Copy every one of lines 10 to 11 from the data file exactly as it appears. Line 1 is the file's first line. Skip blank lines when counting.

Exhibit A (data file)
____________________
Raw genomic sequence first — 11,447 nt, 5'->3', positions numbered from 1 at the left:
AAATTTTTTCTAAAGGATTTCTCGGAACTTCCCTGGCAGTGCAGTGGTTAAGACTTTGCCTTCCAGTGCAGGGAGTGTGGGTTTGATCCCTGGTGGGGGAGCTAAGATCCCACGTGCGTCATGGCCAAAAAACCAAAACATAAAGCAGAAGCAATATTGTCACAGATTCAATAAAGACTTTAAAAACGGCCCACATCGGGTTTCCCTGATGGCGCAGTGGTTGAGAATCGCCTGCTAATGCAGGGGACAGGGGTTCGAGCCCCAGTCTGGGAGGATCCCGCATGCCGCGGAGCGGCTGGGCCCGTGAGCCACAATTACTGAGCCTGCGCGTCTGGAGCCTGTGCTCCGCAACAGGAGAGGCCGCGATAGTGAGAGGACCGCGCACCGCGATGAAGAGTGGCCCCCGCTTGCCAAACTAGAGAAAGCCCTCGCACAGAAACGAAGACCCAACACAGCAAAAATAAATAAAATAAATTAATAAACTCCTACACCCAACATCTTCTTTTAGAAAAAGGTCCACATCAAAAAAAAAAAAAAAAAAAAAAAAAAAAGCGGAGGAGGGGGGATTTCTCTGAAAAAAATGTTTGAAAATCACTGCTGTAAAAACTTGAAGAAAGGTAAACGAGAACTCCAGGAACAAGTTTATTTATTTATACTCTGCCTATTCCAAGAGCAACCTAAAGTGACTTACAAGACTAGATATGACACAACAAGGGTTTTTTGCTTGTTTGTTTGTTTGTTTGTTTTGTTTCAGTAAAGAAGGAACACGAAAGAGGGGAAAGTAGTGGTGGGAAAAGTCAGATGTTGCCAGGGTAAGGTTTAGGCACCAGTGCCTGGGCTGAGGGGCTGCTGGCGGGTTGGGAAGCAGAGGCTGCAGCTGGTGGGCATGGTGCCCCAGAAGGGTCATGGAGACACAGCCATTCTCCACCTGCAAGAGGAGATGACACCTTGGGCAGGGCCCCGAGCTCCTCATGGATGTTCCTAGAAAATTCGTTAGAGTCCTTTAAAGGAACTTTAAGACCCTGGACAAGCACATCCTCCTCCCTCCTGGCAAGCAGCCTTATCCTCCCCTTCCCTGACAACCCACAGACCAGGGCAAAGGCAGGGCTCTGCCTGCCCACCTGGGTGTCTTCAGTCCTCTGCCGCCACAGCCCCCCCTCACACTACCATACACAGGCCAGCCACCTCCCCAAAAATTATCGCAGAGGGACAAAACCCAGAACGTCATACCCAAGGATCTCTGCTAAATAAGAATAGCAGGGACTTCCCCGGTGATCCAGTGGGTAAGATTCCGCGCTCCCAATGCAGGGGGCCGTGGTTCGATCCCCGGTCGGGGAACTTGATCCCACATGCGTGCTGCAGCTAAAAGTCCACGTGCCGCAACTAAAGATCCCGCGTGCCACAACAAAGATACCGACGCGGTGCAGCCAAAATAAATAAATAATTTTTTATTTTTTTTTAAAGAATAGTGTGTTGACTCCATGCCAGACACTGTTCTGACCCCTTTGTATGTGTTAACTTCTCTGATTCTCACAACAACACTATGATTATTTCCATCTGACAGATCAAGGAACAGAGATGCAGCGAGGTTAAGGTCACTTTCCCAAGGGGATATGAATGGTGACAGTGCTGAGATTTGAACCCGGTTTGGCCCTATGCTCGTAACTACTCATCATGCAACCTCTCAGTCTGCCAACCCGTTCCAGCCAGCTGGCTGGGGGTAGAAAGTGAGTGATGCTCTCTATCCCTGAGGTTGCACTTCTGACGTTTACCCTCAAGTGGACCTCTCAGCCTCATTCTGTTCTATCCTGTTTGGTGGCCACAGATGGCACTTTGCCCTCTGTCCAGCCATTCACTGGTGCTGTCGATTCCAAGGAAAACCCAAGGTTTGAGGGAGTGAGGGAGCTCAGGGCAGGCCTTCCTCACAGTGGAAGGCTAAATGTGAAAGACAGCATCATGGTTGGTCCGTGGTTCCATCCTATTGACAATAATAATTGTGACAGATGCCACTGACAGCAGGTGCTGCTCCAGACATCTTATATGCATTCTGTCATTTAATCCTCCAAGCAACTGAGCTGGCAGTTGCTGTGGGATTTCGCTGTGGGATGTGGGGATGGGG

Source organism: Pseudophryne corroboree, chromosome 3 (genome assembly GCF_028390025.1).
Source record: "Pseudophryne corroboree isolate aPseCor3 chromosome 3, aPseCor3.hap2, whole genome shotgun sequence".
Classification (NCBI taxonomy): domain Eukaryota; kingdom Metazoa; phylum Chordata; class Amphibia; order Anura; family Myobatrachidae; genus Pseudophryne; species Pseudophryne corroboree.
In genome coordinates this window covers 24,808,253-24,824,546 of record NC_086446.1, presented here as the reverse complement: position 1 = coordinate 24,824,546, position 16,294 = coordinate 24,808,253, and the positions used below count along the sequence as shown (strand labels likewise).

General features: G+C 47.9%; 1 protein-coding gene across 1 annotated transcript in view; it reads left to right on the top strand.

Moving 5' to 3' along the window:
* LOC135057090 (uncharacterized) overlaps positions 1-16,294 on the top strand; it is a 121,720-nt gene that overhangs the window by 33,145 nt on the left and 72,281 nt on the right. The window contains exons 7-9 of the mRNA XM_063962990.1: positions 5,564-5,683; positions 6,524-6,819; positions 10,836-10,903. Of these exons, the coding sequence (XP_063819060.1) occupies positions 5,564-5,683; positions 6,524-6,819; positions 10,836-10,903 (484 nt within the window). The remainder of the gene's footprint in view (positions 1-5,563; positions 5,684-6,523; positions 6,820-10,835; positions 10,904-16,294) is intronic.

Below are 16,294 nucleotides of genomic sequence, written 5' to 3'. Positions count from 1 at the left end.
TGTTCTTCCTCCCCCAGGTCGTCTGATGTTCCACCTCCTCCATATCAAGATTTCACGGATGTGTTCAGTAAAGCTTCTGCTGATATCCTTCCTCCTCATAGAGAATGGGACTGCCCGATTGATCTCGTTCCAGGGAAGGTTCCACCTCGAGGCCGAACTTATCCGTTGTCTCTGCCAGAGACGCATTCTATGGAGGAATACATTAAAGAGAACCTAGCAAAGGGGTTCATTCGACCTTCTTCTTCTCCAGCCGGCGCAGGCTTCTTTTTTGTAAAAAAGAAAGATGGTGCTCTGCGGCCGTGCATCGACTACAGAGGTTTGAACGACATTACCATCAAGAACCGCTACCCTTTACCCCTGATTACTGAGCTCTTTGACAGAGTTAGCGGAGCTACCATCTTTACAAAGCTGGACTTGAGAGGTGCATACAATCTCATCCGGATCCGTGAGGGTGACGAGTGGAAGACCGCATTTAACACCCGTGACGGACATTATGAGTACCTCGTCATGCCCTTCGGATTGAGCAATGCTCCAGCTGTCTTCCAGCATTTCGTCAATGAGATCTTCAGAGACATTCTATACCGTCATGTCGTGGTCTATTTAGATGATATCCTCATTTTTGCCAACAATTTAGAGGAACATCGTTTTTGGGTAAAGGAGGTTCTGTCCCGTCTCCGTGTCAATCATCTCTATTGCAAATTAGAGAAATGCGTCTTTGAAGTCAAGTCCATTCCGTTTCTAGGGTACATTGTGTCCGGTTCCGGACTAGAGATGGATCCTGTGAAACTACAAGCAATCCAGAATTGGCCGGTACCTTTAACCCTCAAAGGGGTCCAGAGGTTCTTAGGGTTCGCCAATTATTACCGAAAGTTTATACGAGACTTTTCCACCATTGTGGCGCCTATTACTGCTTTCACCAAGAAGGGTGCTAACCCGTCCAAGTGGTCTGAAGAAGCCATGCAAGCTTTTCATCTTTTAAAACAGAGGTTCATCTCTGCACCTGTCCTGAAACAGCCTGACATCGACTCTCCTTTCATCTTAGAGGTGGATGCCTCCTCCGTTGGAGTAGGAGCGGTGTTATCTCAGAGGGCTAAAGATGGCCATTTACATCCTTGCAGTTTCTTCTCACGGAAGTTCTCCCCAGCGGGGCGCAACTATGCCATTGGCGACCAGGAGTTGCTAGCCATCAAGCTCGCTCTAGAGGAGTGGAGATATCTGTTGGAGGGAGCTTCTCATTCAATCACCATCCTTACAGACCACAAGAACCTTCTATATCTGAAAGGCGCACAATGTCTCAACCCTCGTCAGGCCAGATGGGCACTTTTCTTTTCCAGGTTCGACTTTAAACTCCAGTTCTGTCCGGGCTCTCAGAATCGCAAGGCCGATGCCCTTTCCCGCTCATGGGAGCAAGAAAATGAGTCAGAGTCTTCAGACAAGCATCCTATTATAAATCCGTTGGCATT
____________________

Below are 16,294 nucleotides of genomic sequence, written 5' to 3'. Positions count from 1 at the left end.
TGTTCTTCCTCCCCCAGGTCGTCTGATGTTCCACCTCCTCCATATCAAGATTTCACGGATGTGTTCAGTAAAGCTTCTGCTGATATCCTTCCTCCTCATAGAGAATGGGACTGCCCGATTGATCTCGTTCCAGGGAAGGTTCCACCTCGAGGCCGAACTTATCCGTTGTCTCTGCCAGAGACGCATTCTATGGAGGAATACATTAAAGAGAACCTAGCAAAGGGGTTCATTCGACCTTCTTCTTCTCCAGCCGGCGCAGGCTTCTTTTTTGTAAAAAAGAAAGATGGTGCTCTGCGGCCGTGCATCGACTACAGAGGTTTGAACGACATTACCATCAAGAACCGCTACCCTTTACCCCTGATTACTGAGCTCTTTGACAGAGTTAGCGGAGCTACCATCTTTACAAAGCTGGACTTGAGAGGTGCATACAATCTCATCCGGATCCGTGAGGGTGACGAGTGGAAGACCGCATTTAACACCCGTGACGGACATTATGAGTACCTCGTCATGCCCTTCGGATTGAGCAATGCTCCAGCTGTCTTCCAGCATTTCGTCAATGAGATCTTCAGAGACATTCTATACCGTCATGTCGTGGTCTATTTAGATGATATCCTCATTTTTGCCAACAATTTAGAGGAACATCGTTTTTGGGTAAAGGAGGTTCTGTCCCGTCTCCGTGTCAATCATCTCTATTGCAAATTAGAGAAATGCGTCTTTGAAGTCAAGTCCATTCCGTTTCTAGGGTACATTGTGTCCGGTTCCGGACTAGAGATGGATCCTGTGAAACTACAAGCAATCCAGAATTGGCCGGTACCTTTAACCCTCAAAGGGGTCCAGAGGTTCTTAGGGTTCGCCAATTATTACCGAAAGTTTATACGAGACTTTTCCACCATTGTGGCGCCTATTACTGCTTTCACCAAGAAGGGTGCTAACCCGTCCAAGTGGTCTGAAGAAGCCATGCAAGCTTTTCATCTTTTAAAACAGAGGTTCATCTCTGCACCTGTCCTGAAACAGCCTGACATCGACTCTCCTTTCATCTTAGAGGTGGATGCCTCCTCCGTTGGAGTAGGAGCGGTGTTATCTCAGAGGGCTAAAGATGGCCATTTACATCCTTGCAGTTTCTTCTCACGGAAGTTCTCCCCAGCGGGGCGCAACTATGCCATTGGCGACCAGGAGTTGCTAGCCATCAAGCTCGCTCTAGAGGAGTGGAGATATCTGTTGGAGGGAGCTTCTCATTCAATCACCATCCTTACAGACCACAAGAACCTTCTATATCTGAAAGGCGCACAATGTCTCAACCCTCGTCAGGCCAGATGGGCACTTTTCTTTTCCAGGTTCGACTTTAAACTCCAGTTCTGTCCGGGCTCTCAGAATCGCAAGGCCGATGCCCTTTCCCGCTCATGGGAGCAAGAAAATGAGTCAGAGTCTTCAGACAAGCATCCTATTATAAATCCGTTGGCATT